Celtics at Crossroads Approaching Draft

Part of our coverage at RCR leading up to the NBA Draft next month, former Jacksonville resident and current Marine stationed in Virginia Michael Bajalia looks at the Boston Celtics on the heels of the team’s 3-1 elimination at the hands of Cleveland in the Eastern Conference Finals.

I don’t know about you, but when something awful happens to me, I try to focus my attention towards something positive. Anything that may change my outlook and take my mind off the negative. That is exactly what every single Celtic fan in America is doing right now. Despite being recently eliminated from arguably one of the most lopsided Eastern Conference Finals in NBA history (average margin of loss was 25.7 points), there are several positives that the Celtics organization can direct their attention towards. Most notably they hold the number one overall pick in the upcoming NBA draft, but let us not forget the blossoming, 5’9″ star point guard running the offense. Factor in one of the youngest and brightest coaches in the league in addition to a bevy of promising youngsters (Jaylen Brown and Terry Rozier to name a few) who have shown insane potential and it’s easy to put that embarrassing playoff exit in the rear view mirror.

But the Celtics right now are at a crossroad. Yes, they did finish the season with the best record in the Eastern Conference, even though that 53-29 record would have placed them fourth in the Western Conference. But I digress. Not only could they have easily lost to the Wizards in the second round, but they showed they are clearly not on the same level as Cleveland. One year, one draft, one pick, is not going to change that, not unless their goal is to lose in the third round each year. If the Celtics want to legitimately compete, they need to make some moves. They cannot rely on their current roster and a two draft picks to drastically change anything. Maintaining the status quo will just result in their being the fine tuning series before Cleveland goes to the Finals. Over recent years, Danny Ainge and the rest of the organization has shown reluctance to make major off-season transactions, but given the situation the Celtics are in, they are in prime position to do so this year.

Now I’m not saying the Celtics NEED to trade away the number one overall pick. Quite the contrary actually. This draft is setting up to be one of the most talented, and deep ones in recent memory, particularly at the guard position. Some experts are going as far as to say it will rival the 2008 draft that produced Carmelo Anthony, Dwayne Wade, and Lebron James. But as Cleveland clearly highlighted, the Celtics main problems are the lack of an interior threat (both offensively and defensively) as well as not having any other scorers other than the point guard.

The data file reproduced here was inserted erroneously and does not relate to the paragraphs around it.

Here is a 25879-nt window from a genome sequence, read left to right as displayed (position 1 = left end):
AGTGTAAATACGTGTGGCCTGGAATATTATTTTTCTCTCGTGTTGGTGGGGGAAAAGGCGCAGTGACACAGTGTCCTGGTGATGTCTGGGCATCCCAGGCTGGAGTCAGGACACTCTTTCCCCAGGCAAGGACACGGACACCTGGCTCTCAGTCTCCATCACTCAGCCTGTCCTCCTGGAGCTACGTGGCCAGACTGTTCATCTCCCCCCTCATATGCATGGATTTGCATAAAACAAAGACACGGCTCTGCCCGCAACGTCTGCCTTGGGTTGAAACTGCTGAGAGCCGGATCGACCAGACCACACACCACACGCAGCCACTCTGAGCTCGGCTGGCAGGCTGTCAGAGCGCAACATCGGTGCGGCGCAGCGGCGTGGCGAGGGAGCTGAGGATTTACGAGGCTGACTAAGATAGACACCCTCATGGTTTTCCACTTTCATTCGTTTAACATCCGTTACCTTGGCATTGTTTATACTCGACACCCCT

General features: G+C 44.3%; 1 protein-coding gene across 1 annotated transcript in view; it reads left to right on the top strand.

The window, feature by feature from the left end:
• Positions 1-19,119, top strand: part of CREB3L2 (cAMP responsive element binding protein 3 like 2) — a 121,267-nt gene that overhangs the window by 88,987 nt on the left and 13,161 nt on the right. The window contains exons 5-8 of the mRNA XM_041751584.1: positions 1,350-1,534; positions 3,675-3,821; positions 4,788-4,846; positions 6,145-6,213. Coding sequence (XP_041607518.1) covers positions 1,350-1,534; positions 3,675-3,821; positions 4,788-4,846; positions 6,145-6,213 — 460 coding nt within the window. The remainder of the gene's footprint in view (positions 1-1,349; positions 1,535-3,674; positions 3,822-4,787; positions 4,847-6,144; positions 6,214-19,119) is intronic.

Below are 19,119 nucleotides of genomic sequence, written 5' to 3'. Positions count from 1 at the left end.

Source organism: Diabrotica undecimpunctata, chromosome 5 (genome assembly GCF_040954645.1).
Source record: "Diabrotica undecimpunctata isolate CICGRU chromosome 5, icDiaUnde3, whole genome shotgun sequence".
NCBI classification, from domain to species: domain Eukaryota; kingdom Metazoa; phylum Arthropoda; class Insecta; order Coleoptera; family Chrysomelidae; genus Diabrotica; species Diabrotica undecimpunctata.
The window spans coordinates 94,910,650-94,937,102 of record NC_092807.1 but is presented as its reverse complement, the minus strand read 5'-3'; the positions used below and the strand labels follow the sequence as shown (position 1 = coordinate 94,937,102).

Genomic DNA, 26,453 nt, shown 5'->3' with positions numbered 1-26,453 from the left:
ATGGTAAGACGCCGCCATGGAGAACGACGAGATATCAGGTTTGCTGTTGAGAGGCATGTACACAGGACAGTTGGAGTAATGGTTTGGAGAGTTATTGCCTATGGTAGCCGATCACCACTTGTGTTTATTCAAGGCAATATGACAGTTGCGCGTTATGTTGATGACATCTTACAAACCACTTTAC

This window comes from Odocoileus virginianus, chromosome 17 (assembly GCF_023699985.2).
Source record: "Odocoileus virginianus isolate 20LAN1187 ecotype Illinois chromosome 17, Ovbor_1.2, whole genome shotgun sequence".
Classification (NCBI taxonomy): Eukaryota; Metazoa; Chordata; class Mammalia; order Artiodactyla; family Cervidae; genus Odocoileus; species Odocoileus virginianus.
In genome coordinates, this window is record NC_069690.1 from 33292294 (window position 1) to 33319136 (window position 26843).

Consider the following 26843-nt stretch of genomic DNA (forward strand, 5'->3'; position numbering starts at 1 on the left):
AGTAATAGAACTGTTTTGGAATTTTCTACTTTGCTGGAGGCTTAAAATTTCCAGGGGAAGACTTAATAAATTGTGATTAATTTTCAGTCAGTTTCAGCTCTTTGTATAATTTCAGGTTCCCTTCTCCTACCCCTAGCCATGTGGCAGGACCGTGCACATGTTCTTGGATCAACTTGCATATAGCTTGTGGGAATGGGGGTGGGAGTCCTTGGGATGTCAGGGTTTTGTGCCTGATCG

While drafting Lonzo Ball would provide an immediate boost to any roster, it does not really address the Celtics most pressing issue, the desperate need for a genuine scorer and the lack of a true interior threat. It also poses the problem of drafting a player who plays the same position as the best player on the team right now, not ideal for the number one overall pick. If the Celtics were to proceed with this pick, I, like most people, believe they should draft Markelle Fultz. His unique combination of size, athleticism, and offensive prowess will not only compliment Isaiah Thomas well, but enhance their perimeter defense. We know what he brings offensively (47.6% FG and 41.3% 3FG), but standing 6’4″, the former Washington Husky has excellent lateral quickness that will only improve with NBA coaching. Combine that with a 7’0″ wingspan and he will provide immediate defensive assistance to an undersized Boston backcourt, pressuring any ball handler in front of him and alleviating pressure on their interior defense.

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The same argument that can be made for Fultz can similarly be applied to Jayson Tatum, Malik Monk, Josh Jackson, Da’aron Fox, Tyler Dorsey, Dwayne Bacon, Jawun Evans and the plethora of other sizable, scoring options in this year’s class. Fultz is clearly the most talented and well-rounded option with sky high potential, but not him nor any of those other players necessarily addresses both of their needs. If the Celtics plan on making additional moves, then yes, absolutely take Fultz with a huge grin on your face and don’t look back. But that can’t be it. The Celtics are the only premier team in the NBA without at least a “Big 2”, let alone a “Big 3”. Why not leverage the top pick to trade down in the draft, steal one of the aforementioned gems who answers your needs, while adding another superstar? If they want to maximize this opportunity to bolster this roster and have a chance to legitimately compete for an NBA title, one draft pick will never get you there. This is the opportunity to finalize the Jimmy Butler, Jahlil Okafor, Greg Monroe, etc. trades that consistently fall through all too often. Then not only do you build yourself a solid trio and a foundation that you build upon for years, but you save yourself potentially millions on signing your rookie. The difference between the number one overall pick and say the number seven pick is usually around an astounding $11 million over a three year period. Then you have some leeway to go after the top free agents in this year’s class. Kevin Durant, Blake Griffin, Gordon Hayward, Paul Millsap, Greg Monroe to name a few. Other than Al Horford who is a shell of his former self, Boston’s big men stable of Kelly Olynyk, Amir Johnson, and Jordan Mickey are adequate role players at best.

The possibilities are endless Boston, so long as you explore all your options. It’s your move. The ball is in your court. You are officially on the clock.